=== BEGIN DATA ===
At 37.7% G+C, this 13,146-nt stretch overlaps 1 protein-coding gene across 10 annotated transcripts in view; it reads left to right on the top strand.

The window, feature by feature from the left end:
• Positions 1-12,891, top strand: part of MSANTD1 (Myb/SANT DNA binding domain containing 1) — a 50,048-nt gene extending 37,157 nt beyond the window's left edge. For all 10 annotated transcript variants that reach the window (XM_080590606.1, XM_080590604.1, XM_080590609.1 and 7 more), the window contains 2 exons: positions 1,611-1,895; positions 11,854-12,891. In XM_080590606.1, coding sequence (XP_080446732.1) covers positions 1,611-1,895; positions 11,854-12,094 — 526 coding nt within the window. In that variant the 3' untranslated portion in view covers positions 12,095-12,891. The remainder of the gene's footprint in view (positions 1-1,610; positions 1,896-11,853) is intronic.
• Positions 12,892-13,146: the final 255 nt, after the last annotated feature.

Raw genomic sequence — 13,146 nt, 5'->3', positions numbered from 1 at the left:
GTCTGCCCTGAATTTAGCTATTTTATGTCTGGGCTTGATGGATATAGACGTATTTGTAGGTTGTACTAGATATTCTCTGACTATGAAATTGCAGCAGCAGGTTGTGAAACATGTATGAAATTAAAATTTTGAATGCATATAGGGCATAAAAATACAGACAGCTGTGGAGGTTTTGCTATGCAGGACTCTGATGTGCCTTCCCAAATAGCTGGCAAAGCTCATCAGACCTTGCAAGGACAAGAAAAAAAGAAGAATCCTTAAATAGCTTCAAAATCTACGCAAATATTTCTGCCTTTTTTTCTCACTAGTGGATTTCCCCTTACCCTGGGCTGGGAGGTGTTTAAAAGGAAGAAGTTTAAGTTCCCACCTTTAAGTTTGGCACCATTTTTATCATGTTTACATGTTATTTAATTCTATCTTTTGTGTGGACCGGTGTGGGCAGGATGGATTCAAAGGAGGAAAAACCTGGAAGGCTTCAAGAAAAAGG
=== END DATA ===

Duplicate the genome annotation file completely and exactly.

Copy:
At 37.7% G+C, this 13,146-nt stretch overlaps 1 protein-coding gene across 10 annotated transcripts in view; it reads left to right on the top strand.

The window, feature by feature from the left end:
• Positions 1-12,891, top strand: part of MSANTD1 (Myb/SANT DNA binding domain containing 1) — a 50,048-nt gene extending 37,157 nt beyond the window's left edge. For all 10 annotated transcript variants that reach the window (XM_080590606.1, XM_080590604.1, XM_080590609.1 and 7 more), the window contains 2 exons: positions 1,611-1,895; positions 11,854-12,891. In XM_080590606.1, coding sequence (XP_080446732.1) covers positions 1,611-1,895; positions 11,854-12,094 — 526 coding nt within the window. In that variant the 3' untranslated portion in view covers positions 12,095-12,891. The remainder of the gene's footprint in view (positions 1-1,610; positions 1,896-11,853) is intronic.
• Positions 12,892-13,146: the final 255 nt, after the last annotated feature.

Raw genomic sequence — 13,146 nt, 5'->3', positions numbered from 1 at the left:
GTCTGCCCTGAATTTAGCTATTTTATGTCTGGGCTTGATGGATATAGACGTATTTGTAGGTTGTACTAGATATTCTCTGACTATGAAATTGCAGCAGCAGGTTGTGAAACATGTATGAAATTAAAATTTTGAATGCATATAGGGCATAAAAATACAGACAGCTGTGGAGGTTTTGCTATGCAGGACTCTGATGTGCCTTCCCAAATAGCTGGCAAAGCTCATCAGACCTTGCAAGGACAAGAAAAAAAGAAGAATCCTTAAATAGCTTCAAAATCTACGCAAATATTTCTGCCTTTTTTTCTCACTAGTGGATTTCCCCTTACCCTGGGCTGGGAGGTGTTTAAAAGGAAGAAGTTTAAGTTCCCACCTTTAAGTTTGGCACCATTTTTATCATGTTTACATGTTATTTAATTCTATCTTTTGTGTGGACCGGTGTGGGCAGGATGGATTCAAAGGAGGAAAAACCTGGAAGGCTTCAAGAAAAAGG